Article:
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Wednesday, 26 January, 2000, 09:13 GMT
Nasa investigates 'Mars peep'

Nasa is still looking for the MPL MPL: Lost on Mars


Mars Polar Lander (MPL) may not be dead after all. Controllers at Nasa's Jet Propulsion Laboratory (JPL) say a very weak signal was detected from the direction of the Red Planet and could be the first sign of life from their lost probe.

Engineers on the project have now been called back for one more look, only a week after officially giving up searching for the craft.

But Richard Cook, the spacecraft's project manager at JPL, warned: "This week's test is a real long-shot, and I wouldn't want to get anyone too excited about it.''

Contact was lost with MPL as it turned on its final approach to enter the Martian atmosphere. That was on 3 December 1999.

Radio antenna

Since then, project scientists have used every trick in the book to find out what happened to the $165m spacecraft.


MPL was due to land near the Martian south pole MPL was due to land near the Martian south pole
They even employed the orbiting Mars Global Surveyor to scan the planet's surface for the entry parachute, the largest object that might have been visible from space.

But the hunt threw up nothing and all hope of ever finding MPL was abandoned on 17 January. But now it seems that a review of information collected by a radio antenna at Stanford University shows a blip in the data that just might have come from MPL on 18 December and 4 January.

Just to be sure, commands ordering the lander to communicate with the 45-metre (150-foot) antenna were beamed toward Mars on Tuesday. Though the new commands directed the spacecraft to send back data on Wednesday, it could take several days before a signal - if one exists - can be interpreted and analysed.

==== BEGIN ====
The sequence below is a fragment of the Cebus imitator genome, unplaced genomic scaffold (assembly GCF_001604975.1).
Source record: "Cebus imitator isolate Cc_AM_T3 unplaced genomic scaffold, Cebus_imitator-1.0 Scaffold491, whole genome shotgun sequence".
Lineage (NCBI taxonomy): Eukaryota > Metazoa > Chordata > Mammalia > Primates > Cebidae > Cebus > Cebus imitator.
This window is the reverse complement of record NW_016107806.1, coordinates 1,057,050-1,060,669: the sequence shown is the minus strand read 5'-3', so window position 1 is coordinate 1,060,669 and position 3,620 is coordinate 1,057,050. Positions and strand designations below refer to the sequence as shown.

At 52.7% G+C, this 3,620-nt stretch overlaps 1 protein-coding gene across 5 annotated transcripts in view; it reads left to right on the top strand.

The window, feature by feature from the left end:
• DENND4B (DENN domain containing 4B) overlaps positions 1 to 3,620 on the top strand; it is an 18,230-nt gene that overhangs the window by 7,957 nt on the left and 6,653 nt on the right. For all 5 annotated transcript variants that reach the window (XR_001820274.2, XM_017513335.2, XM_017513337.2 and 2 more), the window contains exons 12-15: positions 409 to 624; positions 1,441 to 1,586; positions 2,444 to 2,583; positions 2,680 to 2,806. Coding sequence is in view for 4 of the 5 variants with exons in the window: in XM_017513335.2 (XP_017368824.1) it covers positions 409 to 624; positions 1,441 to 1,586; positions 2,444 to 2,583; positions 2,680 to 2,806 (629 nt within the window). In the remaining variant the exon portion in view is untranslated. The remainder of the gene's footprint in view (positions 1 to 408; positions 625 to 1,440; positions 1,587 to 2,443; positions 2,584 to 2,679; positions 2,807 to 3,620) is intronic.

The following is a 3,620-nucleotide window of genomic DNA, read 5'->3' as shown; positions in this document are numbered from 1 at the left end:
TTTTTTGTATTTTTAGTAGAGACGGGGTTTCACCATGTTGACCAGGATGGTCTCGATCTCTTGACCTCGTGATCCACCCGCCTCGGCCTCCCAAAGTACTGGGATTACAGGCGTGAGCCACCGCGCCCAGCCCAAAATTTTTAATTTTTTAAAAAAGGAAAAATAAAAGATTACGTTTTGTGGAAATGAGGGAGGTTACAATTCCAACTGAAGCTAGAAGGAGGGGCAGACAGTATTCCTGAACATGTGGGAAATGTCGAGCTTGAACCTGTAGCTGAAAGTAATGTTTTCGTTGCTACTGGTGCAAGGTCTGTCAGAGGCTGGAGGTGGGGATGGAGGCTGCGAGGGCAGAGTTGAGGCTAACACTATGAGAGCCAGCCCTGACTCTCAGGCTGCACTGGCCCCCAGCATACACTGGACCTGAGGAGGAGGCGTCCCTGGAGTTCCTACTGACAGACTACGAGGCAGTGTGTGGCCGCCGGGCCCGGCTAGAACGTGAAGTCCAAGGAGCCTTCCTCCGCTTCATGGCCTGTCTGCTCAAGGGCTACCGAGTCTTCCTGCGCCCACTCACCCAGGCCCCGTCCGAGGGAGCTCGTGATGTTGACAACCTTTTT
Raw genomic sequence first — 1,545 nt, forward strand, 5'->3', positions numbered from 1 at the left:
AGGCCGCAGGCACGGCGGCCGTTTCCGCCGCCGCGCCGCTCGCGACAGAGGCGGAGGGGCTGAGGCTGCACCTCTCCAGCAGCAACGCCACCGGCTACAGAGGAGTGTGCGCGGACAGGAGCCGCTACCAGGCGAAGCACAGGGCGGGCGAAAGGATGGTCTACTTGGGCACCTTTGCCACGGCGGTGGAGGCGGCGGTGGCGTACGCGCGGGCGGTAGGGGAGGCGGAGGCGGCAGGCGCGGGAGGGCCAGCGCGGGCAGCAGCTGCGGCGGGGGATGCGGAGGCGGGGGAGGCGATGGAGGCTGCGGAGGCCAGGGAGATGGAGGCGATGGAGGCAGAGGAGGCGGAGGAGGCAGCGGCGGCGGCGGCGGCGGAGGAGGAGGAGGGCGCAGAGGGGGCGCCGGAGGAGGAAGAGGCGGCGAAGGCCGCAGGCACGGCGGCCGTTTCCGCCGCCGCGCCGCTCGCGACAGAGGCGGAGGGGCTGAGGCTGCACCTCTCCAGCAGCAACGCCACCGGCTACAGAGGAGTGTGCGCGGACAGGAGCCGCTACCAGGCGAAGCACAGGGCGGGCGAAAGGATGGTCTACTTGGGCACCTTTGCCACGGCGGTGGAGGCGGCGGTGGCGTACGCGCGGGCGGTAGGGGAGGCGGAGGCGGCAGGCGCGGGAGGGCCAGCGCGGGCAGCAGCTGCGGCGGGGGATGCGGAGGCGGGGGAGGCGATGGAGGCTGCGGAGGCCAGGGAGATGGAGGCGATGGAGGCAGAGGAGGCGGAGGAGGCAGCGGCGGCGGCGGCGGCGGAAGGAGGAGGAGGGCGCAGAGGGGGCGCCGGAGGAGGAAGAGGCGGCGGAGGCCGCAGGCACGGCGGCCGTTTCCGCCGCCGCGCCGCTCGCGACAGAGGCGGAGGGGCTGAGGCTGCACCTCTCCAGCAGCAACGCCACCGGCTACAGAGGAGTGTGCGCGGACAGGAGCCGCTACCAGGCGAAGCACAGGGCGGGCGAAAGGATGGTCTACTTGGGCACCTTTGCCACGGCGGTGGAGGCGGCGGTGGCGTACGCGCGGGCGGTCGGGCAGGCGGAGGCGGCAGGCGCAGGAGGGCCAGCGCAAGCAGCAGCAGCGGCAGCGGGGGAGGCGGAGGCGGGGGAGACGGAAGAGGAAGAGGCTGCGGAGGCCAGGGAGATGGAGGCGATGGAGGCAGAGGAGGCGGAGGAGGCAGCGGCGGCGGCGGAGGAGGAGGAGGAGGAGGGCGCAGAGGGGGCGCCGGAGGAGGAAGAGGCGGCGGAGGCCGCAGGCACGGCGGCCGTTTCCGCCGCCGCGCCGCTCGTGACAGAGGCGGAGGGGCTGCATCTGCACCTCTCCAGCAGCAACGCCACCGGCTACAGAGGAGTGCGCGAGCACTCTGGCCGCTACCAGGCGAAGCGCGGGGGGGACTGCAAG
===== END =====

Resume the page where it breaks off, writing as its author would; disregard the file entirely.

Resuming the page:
Independent investigation

Investigators are attempting to determine what might have happened to the probe. Possible explanations for its failure to call home are:

  • The three-legged lander burned up on entry
  • It crashed on to the Martian surface and was destroyed
  • It landed but was too damaged to make contact with Earth
  • It landed on the rugged surface and fell over, perhaps down a deep gorge.
An internal JPL board and a team of independent investigators are looking into the failure, as well as the loss of the Mars Climate Orbiter (MCO). MCO apparently burned up in the atmosphere last September because of a mix-up between English and metric units.

The investigators will also take a hard look at Nasa's entire Mars program. At least some answers are expected by mid-March, about a year before the next Mars orbiter and lander are set to launch.

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See also:
17 Jan 00 |  Sci/Tech
Nasa ends search for Mars probe
14 Dec 99 |  Sci/Tech
Nasa to scan Mars for lost probe
07 Dec 99 |  Sci/Tech
Mars probe silence signals failure
06 Dec 99 |  Sci/Tech
Mars: Mission impossible?
08 Dec 99 |  Sci/Tech
Mars 'wake up call' for Nasa
06 Dec 99 |  Sci/Tech
Mars 2 - Earth 0
11 Nov 99 |  Sci/Tech
Orbiter loss blamed on 'silly mistakes'

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